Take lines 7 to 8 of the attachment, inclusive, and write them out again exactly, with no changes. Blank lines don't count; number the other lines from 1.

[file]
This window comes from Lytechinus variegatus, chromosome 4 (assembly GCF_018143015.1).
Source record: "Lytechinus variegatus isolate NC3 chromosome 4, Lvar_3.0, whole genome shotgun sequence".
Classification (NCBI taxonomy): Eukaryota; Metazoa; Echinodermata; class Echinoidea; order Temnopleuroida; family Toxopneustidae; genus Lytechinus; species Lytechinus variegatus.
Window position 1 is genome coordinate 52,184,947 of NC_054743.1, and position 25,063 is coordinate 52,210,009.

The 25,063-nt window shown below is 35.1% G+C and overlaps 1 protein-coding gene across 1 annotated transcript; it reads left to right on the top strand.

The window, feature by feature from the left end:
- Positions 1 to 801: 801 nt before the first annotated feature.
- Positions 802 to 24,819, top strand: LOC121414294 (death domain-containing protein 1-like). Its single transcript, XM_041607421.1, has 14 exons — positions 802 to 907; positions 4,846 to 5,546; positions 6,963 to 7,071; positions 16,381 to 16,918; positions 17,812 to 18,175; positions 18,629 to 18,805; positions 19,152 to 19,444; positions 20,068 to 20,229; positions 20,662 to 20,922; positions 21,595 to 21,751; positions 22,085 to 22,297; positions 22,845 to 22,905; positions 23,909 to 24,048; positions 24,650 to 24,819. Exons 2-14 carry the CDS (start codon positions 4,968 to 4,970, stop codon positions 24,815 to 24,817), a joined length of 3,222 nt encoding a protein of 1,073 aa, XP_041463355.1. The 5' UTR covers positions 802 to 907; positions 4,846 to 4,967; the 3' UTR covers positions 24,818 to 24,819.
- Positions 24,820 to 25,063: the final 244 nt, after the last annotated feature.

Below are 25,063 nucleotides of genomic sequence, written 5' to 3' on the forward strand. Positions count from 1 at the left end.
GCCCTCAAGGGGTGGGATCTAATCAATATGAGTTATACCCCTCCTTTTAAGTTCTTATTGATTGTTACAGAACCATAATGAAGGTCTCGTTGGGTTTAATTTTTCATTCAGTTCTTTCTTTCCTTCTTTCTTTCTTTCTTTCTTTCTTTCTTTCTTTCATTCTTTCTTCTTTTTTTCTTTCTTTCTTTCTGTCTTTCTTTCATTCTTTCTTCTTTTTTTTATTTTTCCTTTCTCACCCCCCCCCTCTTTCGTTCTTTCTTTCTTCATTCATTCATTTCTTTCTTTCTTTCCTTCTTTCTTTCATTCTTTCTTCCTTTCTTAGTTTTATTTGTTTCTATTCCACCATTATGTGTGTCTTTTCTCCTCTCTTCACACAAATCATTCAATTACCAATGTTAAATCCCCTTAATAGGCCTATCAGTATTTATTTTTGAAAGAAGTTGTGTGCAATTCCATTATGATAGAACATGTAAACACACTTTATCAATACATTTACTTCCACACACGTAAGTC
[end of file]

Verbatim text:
- Positions 1 to 801: 801 nt before the first annotated feature.
- Positions 802 to 24,819, top strand: LOC121414294 (death domain-containing protein 1-like). Its single transcript, XM_041607421.1, has 14 exons — positions 802 to 907; positions 4,846 to 5,546; positions 6,963 to 7,071; positions 16,381 to 16,918; positions 17,812 to 18,175; positions 18,629 to 18,805; positions 19,152 to 19,444; positions 20,068 to 20,229; positions 20,662 to 20,922; positions 21,595 to 21,751; positions 22,085 to 22,297; positions 22,845 to 22,905; positions 23,909 to 24,048; positions 24,650 to 24,819. Exons 2-14 carry the CDS (start codon positions 4,968 to 4,970, stop codon positions 24,815 to 24,817), a joined length of 3,222 nt encoding a protein of 1,073 aa, XP_041463355.1. The 5' UTR covers positions 802 to 907; positions 4,846 to 4,967; the 3' UTR covers positions 24,818 to 24,819.